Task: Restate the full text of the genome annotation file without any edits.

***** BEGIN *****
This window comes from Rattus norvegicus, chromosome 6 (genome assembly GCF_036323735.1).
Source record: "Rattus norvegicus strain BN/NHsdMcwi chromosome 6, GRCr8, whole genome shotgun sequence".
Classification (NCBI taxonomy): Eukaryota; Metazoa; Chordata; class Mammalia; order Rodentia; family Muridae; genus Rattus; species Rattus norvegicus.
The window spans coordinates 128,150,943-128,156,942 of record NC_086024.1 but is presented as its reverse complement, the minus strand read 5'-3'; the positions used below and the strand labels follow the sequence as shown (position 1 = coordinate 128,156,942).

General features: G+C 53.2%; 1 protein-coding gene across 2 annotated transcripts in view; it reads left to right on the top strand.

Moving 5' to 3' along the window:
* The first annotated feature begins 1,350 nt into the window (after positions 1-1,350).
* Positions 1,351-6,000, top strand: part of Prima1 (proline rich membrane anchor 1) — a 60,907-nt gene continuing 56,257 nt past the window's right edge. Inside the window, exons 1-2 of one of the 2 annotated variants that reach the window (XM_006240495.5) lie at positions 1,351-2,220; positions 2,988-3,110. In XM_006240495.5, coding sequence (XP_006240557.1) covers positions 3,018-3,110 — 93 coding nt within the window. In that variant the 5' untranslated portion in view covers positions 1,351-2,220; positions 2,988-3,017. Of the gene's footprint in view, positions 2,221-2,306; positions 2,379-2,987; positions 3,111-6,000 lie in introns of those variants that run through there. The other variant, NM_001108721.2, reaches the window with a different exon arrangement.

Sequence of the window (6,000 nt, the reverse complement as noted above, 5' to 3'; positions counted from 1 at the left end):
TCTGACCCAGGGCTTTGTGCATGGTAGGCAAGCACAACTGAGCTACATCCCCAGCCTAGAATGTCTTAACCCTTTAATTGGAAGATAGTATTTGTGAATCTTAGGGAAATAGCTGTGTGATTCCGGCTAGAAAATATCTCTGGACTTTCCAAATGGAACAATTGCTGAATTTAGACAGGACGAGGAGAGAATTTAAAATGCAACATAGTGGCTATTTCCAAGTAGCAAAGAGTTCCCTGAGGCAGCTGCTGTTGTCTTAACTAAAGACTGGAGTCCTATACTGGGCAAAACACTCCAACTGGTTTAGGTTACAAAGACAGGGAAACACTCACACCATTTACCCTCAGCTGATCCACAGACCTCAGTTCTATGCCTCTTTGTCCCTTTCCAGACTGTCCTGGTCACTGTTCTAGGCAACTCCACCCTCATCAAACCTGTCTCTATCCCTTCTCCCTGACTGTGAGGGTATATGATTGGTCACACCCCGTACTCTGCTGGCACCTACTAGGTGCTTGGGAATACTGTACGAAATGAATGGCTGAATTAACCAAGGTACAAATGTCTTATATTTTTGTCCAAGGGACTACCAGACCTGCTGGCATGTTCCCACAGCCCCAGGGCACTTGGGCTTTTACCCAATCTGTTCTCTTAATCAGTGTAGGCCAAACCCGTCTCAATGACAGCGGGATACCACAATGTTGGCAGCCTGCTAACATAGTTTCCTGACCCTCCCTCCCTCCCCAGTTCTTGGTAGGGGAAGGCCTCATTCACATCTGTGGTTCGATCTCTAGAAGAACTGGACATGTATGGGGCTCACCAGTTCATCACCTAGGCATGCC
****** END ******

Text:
This window comes from Rattus norvegicus, chromosome 6 (genome assembly GCF_036323735.1).
Source record: "Rattus norvegicus strain BN/NHsdMcwi chromosome 6, GRCr8, whole genome shotgun sequence".
Classification (NCBI taxonomy): Eukaryota; Metazoa; Chordata; class Mammalia; order Rodentia; family Muridae; genus Rattus; species Rattus norvegicus.
The window spans coordinates 128,150,943-128,156,942 of record NC_086024.1 but is presented as its reverse complement, the minus strand read 5'-3'; the positions used below and the strand labels follow the sequence as shown (position 1 = coordinate 128,156,942).

General features: G+C 53.2%; 1 protein-coding gene across 2 annotated transcripts in view; it reads left to right on the top strand.

Moving 5' to 3' along the window:
* The first annotated feature begins 1,350 nt into the window (after positions 1-1,350).
* Positions 1,351-6,000, top strand: part of Prima1 (proline rich membrane anchor 1) — a 60,907-nt gene continuing 56,257 nt past the window's right edge. Inside the window, exons 1-2 of one of the 2 annotated variants that reach the window (XM_006240495.5) lie at positions 1,351-2,220; positions 2,988-3,110. In XM_006240495.5, coding sequence (XP_006240557.1) covers positions 3,018-3,110 — 93 coding nt within the window. In that variant the 5' untranslated portion in view covers positions 1,351-2,220; positions 2,988-3,017. Of the gene's footprint in view, positions 2,221-2,306; positions 2,379-2,987; positions 3,111-6,000 lie in introns of those variants that run through there. The other variant, NM_001108721.2, reaches the window with a different exon arrangement.

Sequence of the window (6,000 nt, the reverse complement as noted above, 5' to 3'; positions counted from 1 at the left end):
TCTGACCCAGGGCTTTGTGCATGGTAGGCAAGCACAACTGAGCTACATCCCCAGCCTAGAATGTCTTAACCCTTTAATTGGAAGATAGTATTTGTGAATCTTAGGGAAATAGCTGTGTGATTCCGGCTAGAAAATATCTCTGGACTTTCCAAATGGAACAATTGCTGAATTTAGACAGGACGAGGAGAGAATTTAAAATGCAACATAGTGGCTATTTCCAAGTAGCAAAGAGTTCCCTGAGGCAGCTGCTGTTGTCTTAACTAAAGACTGGAGTCCTATACTGGGCAAAACACTCCAACTGGTTTAGGTTACAAAGACAGGGAAACACTCACACCATTTACCCTCAGCTGATCCACAGACCTCAGTTCTATGCCTCTTTGTCCCTTTCCAGACTGTCCTGGTCACTGTTCTAGGCAACTCCACCCTCATCAAACCTGTCTCTATCCCTTCTCCCTGACTGTGAGGGTATATGATTGGTCACACCCCGTACTCTGCTGGCACCTACTAGGTGCTTGGGAATACTGTACGAAATGAATGGCTGAATTAACCAAGGTACAAATGTCTTATATTTTTGTCCAAGGGACTACCAGACCTGCTGGCATGTTCCCACAGCCCCAGGGCACTTGGGCTTTTACCCAATCTGTTCTCTTAATCAGTGTAGGCCAAACCCGTCTCAATGACAGCGGGATACCACAATGTTGGCAGCCTGCTAACATAGTTTCCTGACCCTCCCTCCCTCCCCAGTTCTTGGTAGGGGAAGGCCTCATTCACATCTGTGGTTCGATCTCTAGAAGAACTGGACATGTATGGGGCTCACCAGTTCATCACCTAGGCATGCC